Introduced in 2009, Bitcoin was the first digital currency to take the market by storm. Within the past year, however, fans have discovered its limitations. In particular, the complex mathematical computation required to validate transactions have helped to slow transaction confirmations down. And as the number of users has grown, the network has become slower and more expensive.
In order to rectify this situation, SegWit was introduced last year. A soft fork change, SegWit has allowed Bitcoin to double its transactions-per-second. However, the mining fee for a transaction has increased dramatically as well (as high as $30 recently), mostly because of users’ apparent indifference in adopting SegWit. And because miners prefer transactions that offer high mining fees, the waiting time has also increased. To address this problem, Bitcoin developers have implemented the Lightning Network,
What is the Lightning Network?
Intended as a decentralized system for instant, high-volume micro-payments, the Lightning Network removes the risk of delegating custody of funds to trusted third parties. It thus relieves the main Bitcoin network from constantly having to process new blocks for small transactions. In essence, it’s a sub-network that carves out “payment channels” so that any two parties can conduct “micro-transactions”.
In reality, the Lightning Network only notifies the Bitcoin blockchain about the payment channel’s creation and opening balance initially. It then records all small transactions internally, sending a final message to the Bitcoin blockchain only after the channel’s balance is finalized and the channel closed. Hence, the Lightning Network trades-off a blockchain-level security for greater speed.
How might this work in real life? When person A connects to the Lightning Network in order to transact with person B, the Network automatically sets up a payment channel. Once either A or B deposits Bitcoin within this channel, an encoded contract is created for the fund and shared between the two parties. This contract is also broadcast over the Lightning Network in order to secure it within the blockchain.(and as added security, the funds are frozen in a secure, multi-signature common address). By creating such a channel, both A & B can perform as many transactions as they desire. And unlike the Bitcoin blockchain, the Lightning Network is able to transcend the limits of unidirectional transactions once both parties agree.
Lightning Network transactions are recorded in a micro-ledger and shared only between A and B. They’re also instant since they’re not required to be sent to the blockchain for mining. The channel remains open for a random amount of time, based on the time delay after a transaction. Once closed, the Lightning Network sends the micro-ledger’s final balance report to be added to the Bitcoin blockchain.. Thus, the Bitcoin blockchain only has the opening and final closing balance report.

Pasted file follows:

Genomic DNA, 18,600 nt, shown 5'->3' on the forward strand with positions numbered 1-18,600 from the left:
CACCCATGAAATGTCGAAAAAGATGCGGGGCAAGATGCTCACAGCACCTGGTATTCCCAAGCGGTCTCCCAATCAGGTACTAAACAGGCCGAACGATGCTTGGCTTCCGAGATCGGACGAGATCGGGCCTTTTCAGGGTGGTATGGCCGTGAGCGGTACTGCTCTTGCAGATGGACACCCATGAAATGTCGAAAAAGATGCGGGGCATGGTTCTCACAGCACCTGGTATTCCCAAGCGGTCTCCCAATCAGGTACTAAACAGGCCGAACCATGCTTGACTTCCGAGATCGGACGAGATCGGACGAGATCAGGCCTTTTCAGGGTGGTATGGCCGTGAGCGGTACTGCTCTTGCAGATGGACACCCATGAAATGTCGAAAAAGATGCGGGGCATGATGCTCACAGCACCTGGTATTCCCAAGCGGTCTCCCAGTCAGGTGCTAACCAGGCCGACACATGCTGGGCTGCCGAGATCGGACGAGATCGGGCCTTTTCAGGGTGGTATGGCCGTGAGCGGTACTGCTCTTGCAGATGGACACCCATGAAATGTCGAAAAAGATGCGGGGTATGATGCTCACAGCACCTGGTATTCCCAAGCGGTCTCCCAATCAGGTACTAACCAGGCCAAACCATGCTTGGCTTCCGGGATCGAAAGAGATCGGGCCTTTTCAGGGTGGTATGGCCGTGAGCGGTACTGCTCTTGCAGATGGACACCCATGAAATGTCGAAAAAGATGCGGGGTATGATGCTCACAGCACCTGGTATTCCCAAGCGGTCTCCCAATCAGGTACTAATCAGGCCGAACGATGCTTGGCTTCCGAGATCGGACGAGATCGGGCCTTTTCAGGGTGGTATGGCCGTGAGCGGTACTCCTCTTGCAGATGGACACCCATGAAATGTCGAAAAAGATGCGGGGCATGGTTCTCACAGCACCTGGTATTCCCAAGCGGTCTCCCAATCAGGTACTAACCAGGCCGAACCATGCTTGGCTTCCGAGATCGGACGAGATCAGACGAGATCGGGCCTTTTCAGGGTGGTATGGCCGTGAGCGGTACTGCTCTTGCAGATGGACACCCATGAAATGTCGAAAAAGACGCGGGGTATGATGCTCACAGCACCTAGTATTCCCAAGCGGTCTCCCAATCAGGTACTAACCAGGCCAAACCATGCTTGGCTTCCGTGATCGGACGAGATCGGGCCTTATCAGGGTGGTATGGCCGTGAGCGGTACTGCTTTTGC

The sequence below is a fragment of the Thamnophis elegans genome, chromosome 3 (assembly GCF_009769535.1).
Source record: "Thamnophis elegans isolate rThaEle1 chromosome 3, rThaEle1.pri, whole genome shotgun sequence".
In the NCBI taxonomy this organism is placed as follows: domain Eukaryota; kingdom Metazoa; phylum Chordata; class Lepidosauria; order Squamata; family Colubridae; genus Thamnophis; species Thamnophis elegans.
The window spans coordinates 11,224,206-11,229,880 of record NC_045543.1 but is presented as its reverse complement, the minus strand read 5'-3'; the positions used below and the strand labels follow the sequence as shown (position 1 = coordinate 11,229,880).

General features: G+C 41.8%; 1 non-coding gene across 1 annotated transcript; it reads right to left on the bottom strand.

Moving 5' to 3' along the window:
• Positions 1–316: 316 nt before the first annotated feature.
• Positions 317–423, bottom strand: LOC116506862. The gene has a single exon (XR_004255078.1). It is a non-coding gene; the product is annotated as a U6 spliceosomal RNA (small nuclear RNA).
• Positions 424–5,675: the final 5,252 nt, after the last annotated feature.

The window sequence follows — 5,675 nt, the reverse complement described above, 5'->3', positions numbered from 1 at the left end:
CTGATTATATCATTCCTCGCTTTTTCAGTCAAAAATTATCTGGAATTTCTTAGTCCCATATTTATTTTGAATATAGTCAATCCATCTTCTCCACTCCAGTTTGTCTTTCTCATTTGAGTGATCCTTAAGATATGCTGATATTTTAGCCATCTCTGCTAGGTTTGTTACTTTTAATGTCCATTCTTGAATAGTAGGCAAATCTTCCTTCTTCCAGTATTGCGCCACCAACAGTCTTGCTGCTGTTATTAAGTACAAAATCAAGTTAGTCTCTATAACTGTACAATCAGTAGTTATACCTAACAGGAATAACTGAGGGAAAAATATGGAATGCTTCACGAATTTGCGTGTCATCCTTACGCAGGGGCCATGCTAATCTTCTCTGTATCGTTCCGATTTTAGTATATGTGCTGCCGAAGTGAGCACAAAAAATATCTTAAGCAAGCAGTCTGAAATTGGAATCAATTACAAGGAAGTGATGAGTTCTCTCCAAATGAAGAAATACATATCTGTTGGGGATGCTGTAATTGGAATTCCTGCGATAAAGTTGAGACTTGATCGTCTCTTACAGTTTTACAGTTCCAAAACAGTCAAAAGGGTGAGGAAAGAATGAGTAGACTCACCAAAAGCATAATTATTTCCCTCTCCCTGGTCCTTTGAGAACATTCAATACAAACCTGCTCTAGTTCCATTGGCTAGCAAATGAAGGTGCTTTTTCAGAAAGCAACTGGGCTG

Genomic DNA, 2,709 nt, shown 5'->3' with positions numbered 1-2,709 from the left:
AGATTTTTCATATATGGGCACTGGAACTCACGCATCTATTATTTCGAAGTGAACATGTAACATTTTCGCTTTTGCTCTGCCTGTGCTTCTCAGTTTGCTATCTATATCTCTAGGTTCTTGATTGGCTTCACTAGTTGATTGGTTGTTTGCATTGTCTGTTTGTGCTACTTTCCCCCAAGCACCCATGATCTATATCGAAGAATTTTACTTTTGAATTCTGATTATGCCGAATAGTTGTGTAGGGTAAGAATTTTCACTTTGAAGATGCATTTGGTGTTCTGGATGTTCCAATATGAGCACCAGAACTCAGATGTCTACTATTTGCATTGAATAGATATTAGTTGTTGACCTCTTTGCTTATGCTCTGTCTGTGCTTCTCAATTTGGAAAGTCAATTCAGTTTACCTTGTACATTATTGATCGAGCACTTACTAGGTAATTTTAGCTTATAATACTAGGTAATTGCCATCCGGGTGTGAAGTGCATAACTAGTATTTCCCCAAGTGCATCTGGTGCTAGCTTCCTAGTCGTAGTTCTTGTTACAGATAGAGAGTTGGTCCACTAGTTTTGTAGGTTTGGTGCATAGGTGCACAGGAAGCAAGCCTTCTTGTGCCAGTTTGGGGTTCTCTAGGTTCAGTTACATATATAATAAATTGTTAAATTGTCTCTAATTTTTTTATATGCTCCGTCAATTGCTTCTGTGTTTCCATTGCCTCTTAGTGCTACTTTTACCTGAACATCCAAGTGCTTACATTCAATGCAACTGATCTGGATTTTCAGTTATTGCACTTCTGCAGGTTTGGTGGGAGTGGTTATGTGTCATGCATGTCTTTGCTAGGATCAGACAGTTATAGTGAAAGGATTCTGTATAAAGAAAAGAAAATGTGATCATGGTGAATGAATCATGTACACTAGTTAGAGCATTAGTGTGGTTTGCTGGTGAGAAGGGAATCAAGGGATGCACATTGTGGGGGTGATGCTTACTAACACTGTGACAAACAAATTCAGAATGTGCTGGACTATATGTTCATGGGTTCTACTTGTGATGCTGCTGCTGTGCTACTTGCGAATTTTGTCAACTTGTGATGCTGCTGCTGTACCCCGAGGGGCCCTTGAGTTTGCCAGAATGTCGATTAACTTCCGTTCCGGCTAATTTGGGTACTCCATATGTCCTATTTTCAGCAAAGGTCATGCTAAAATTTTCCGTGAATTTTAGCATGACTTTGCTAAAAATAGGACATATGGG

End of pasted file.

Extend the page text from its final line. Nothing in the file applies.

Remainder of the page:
In essence, the Lightning Network seeks to remove most in-between transactions off the blockchain by providing it with only initial and final balance reports. Such a move has the potential to increase the blockchain’s effective speed manifold. But developers at The Lightning Network must overcome several hurdles first. After all, the alpha version was only just released on January 10, 2018. It’s still in its infancy and has yet to be fully vetted through public testing.
As presently configured, the Lightning Network’s channel is designed to fully utilize SegWit. Though it’s possible to operate without it, SegWit offers the Lightning Network an array of essential benefits. In addition to speeding up transactions. SegWit grants transactions greater security by eliminating transaction malleability (via removing the signature data from the transaction ID). SegWit also provides the Lightning Network with a larger block size limit, a multi-signature feature and script upgrade capability. In essence, SegWit’s adoption by the Lightning Network is paramount for it to reach its full potential. So far, however, only about one-fifth of users have adopted SegWit.
At present, users are reluctant to conduct micro-transactions given the high fee rate for computing a transaction block. The Lightning Network can theoretically enable such transactions to occur for less than a dollar. However, achieving such savings requires that both the Lightning Network and Segwit need to be fully adopted. Moreover, setting up such transactions remains a very slow process. Enabling users to quickly and easily configure such transactions to take place may eventually solve both problems.
Developers are currently exploring whether to add new features and how public testing might proceed. Once it becomes fully operational, expect this technological achievement to have a tremendous impact upon the cryptocurrency market.
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